5 Responses to “Must Read Book – Advanced Web Metrics with Google Analytics – Second Edition”

  1. Jess says:

    Yep. I read this last year. Very helpful. :)

  2. Hi Jess – yes, this book is fantastic. If you read the first edition, I still would recommend the second edition as well. GA has changed so much since the first edition came out. The second edition closes that gap. It goes into detail about all the added functionality, etc. Thanks for reminding me, though, I should have included the new functionality as a section in the post. Boy, I can’t believe I didn’t do that! Thanks!

  3. Hi Shelby – many thanks for your review.

    I was asked recently by Daniel Waisberg of the WAA about what has changed from the 1st ed. So thought I could include it here…

    Has Google Analytics itself changed that much since you wrote the first edition of the book?

    When I started writing the new second edition (last June), my intention was for a an update. A few week’s work—estimated to be ten weeks at most! However, within 3 weeks I was re-writing whole sections and then chapters. This was because once I sat down and gave it some serious thought, so much in the product has changed.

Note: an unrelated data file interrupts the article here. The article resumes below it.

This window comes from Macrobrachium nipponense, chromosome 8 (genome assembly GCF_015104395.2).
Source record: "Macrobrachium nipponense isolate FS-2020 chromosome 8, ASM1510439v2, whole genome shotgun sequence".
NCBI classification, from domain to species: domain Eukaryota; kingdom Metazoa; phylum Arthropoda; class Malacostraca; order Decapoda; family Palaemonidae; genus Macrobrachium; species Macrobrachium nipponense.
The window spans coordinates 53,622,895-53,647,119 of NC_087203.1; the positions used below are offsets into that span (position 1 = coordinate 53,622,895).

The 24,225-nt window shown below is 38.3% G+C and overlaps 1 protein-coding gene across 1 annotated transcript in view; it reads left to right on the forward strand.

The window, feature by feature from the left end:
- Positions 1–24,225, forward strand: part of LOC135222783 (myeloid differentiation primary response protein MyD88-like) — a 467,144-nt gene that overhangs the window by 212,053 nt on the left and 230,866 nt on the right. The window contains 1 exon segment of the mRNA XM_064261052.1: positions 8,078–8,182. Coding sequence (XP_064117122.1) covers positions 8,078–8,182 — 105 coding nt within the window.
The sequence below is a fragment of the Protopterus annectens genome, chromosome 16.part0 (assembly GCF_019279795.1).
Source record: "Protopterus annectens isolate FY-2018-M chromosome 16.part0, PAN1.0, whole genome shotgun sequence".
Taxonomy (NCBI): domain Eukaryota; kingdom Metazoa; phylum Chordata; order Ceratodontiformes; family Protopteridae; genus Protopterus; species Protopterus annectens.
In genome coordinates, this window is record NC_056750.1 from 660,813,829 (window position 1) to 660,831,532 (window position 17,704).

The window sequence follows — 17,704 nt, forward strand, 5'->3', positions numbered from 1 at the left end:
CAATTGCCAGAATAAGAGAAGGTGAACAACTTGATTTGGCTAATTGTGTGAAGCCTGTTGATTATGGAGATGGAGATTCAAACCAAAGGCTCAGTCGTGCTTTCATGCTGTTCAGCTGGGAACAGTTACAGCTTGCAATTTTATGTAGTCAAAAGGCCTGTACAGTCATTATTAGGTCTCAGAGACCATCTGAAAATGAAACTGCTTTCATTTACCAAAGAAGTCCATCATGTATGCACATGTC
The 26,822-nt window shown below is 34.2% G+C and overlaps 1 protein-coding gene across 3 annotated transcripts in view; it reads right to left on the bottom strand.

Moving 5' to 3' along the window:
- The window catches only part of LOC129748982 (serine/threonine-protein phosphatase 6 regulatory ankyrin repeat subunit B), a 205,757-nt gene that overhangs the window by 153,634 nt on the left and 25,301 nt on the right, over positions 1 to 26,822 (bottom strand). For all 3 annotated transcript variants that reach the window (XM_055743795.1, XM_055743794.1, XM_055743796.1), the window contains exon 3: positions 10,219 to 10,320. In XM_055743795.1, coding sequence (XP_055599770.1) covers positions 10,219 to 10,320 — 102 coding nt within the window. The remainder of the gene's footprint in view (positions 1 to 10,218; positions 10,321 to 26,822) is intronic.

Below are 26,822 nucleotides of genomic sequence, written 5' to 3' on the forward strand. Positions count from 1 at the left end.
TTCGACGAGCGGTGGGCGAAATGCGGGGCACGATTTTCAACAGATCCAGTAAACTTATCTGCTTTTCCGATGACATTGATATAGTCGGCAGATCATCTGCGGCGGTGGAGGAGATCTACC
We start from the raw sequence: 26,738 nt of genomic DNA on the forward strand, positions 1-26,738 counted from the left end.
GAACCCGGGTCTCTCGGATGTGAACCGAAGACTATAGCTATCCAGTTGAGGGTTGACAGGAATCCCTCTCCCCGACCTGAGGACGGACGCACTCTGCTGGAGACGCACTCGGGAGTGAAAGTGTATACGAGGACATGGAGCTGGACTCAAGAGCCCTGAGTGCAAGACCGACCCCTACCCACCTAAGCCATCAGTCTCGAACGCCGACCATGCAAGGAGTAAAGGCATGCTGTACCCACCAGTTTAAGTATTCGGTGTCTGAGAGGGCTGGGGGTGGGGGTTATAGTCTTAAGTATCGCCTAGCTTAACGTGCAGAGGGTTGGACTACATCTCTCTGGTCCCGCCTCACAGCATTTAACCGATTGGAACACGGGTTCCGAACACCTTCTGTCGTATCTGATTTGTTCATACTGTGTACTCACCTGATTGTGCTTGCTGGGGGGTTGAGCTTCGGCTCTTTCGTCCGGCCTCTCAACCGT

In the past two years, Google Analytics has integrated with AdSense and Feedburner, launched event tracking, advanced segments, Intelligence alerts, motion charts, custom reporting, custom variables, the data export API and the new asynchronous method of tracking. I have probably also missed a few. In the end, the re-write took me 7 months.

    Full interview here:

    Hope this helps. Essentially, if you are more than an occasional GA user, the 2nd edition is a must read! Of course I am highly bias :)

    Best regards, Brian

  4. Yes! Thanks so much for adding this in, Brian! I should have done a better job in the initial post with adding in the “what’s different.” What I want to know is how the heck could I have forgotten to mention advanced segments? :) I feel like that’s all I write about anymore! One thing that I found really useful is that you went into using advanced segments vs. using profile filters. That’s also a question that comes up frequently.

    Besides advanced segmentation, as I mentioned in the update after Jess’ comment, I’m really getting some valuable information out of the intelligence reports. Feedburner is also huge. No more hacks needed (well, unless you don’t use Feedburner). :)

    Anyway. Thanks. I appreciate you adding this in.

  5. I am currently reading Brian’s book as well and it is a fantastic resource. It has very technical sections which build on the knowledge and understanding on Anivash’s books/blogs. If you really want to understand how GA works, and how to get developers to do what you want them to do this resource is fantastic.

    Good call Shelby!